A Guide to Modern Playwrights, Plays, and Productions
The Seagull

Outstanding in a long list of must-see revivals was the National Theatre’s production of Chekhov’s “The Seagull,” directed by Katie Mitchell, with Juliet Stevenson impressive as the vain, selfish actress Arkadina, a fading star who has little use for family and friends except as audience to her center-stage performance.  Martin Crimp’s new adaptation sharpens dialogue, cuts wordiness, and clarifies secondary characters.   With a large cast giving a beautifully attenuated ensemble performance, it’s a production Chekhov enthusiasts can admire, even if familiar utterances are absent, though one must wonder why Mr. Crimp changes the dialogue at the very end. Here the report of the suicide is now shouted at the assembled group instead of whispered as an aside to spare Arkadina. 

Changing the period to the early 20th century from the late nineteenth creates the subtle implication that the revolution has changed nothing at ailing Sorin’s rundown country estate.  This is evident in the set created by designer Vicki Mortimer, an appropriately drafty, vast dining room, its cracked plaster crumbling and its furniture sparse, plus a lakeside terrace where Konstantin’s play is staged.  Despite the revolution, the loyal servants have stayed on, evidently their preference being to “rather bear the ills we have/ Than fly to others that we know not of.”  As the principals dance the tango, bicker, and complain, the servants quietly feed and clothe them – when not breaking in on an assignation or a seduction.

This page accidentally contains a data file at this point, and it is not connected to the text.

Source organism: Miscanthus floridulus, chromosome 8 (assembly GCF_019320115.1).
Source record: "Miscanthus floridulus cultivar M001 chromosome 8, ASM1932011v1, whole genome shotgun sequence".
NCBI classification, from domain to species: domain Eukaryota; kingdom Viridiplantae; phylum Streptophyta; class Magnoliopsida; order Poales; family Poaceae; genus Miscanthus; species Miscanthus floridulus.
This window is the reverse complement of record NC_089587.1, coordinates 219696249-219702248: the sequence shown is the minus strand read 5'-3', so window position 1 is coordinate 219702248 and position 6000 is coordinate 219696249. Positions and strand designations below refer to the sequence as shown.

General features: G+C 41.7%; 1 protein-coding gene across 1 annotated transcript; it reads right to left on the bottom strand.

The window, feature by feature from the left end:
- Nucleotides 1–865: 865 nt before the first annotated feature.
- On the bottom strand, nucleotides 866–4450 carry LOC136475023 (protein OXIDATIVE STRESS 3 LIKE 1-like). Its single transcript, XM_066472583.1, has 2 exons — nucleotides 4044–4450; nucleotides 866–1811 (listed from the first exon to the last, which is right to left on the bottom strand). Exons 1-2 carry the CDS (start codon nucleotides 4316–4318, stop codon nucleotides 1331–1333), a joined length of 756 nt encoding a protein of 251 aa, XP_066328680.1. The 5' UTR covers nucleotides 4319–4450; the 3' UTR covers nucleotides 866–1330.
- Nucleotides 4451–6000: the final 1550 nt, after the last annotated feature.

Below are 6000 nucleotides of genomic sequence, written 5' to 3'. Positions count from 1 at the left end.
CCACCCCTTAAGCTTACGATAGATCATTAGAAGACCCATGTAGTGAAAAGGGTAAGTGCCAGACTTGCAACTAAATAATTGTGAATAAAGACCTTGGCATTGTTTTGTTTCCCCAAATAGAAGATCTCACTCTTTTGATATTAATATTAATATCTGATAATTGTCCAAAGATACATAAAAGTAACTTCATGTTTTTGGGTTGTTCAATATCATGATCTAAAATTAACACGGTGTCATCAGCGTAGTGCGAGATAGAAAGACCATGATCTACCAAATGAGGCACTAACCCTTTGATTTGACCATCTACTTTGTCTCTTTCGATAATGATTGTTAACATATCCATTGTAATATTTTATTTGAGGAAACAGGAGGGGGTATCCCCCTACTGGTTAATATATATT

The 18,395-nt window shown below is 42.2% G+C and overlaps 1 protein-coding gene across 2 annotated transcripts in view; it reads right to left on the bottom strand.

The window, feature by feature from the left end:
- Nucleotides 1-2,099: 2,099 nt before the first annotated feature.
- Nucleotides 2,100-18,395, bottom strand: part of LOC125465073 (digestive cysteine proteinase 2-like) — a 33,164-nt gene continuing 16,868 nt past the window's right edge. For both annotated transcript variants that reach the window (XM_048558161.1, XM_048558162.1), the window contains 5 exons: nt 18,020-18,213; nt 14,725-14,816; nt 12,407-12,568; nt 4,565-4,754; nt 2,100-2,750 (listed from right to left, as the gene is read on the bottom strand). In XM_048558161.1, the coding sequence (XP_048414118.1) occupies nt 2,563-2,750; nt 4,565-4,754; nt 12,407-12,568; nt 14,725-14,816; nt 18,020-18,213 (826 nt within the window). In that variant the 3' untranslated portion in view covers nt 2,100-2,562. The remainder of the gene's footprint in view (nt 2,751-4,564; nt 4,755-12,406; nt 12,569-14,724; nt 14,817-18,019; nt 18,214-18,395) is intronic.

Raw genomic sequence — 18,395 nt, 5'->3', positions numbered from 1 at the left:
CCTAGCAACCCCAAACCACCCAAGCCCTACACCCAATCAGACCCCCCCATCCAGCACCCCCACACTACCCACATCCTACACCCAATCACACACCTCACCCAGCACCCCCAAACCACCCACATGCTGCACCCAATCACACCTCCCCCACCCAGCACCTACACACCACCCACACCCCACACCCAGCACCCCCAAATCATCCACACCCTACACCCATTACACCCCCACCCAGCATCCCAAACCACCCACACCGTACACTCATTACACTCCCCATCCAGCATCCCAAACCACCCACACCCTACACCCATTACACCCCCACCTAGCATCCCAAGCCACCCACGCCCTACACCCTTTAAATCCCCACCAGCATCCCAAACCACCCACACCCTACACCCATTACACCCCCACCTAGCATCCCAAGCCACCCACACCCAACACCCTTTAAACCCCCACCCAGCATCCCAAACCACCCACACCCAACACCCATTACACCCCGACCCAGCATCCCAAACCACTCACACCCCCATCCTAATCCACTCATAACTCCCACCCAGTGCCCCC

Ben Whishaw, last seen on the stage as an outstanding adolescent Hamlet, is again outstanding, here a moody, Hamlet-like Konstantin, as he and Arkadina at the outset exchange lines from Shakespeare’s play, and his resentment of his mother’s lover Trigorin mirrors Hamlet’s against Gertrude.  Mark Bazeley is the successful writer Trigorin, who turns observations into grist for his popular fiction mill, in one real-life case with near-tragic results.  When Konstantin shoots and makes a present of a sea gull to girlfriend Nina (Hattie Morahan), she compares herself to the seagull, but to Trigorin, it suggests a short story: a man comes to a lake and destroys a young girl who lives there. This foreshadows his relationship with Nina. It is a mark of director Mitchell’s attention to detail that one of the records played on the wind-up victrola is of Mozart’s Don Giovanni’s seduction aria to young Zerlina, whom he later abandons.

 Ms. Mitchell says the seagull symbolizes “destroyed dreams,” as can be seen to good effect in the action:  Sorin, in a touching performance by Gawn Grainger, laments from his wheelchair that nothing he hoped for in his long lifetime was achieved, only the opposite.  Sandy McDade’s restive Masha is excellent as she explains that she wears black because she is “in mourning for my life” and then, exchanges unrequited love for marriage to another, to prolong her unhappy state.  Angus Wright is equally effective as the understanding doctor Dorn, to whom everyone confesses, and who is the exception in appreciating Konstantin’s avant garde play.

 Nina’s qualities as an actress can hardly be judged from Konstantin’s play, which she performs in a whisper, wearing underwear with an electric light on her back, accompanied by weird piano tones.   And her literary judgment might be questioned, as, mostly offstage, she worships Trigorin and his writing, fervently agrees to an assignation, bears his child, who dies, and carries on as an actress.  When she returns and, sodden with rain, encounters Konstantin, she still rejects him, leading to his final, desperate act.  National Theatre website: www.nationaltheatre.org.uk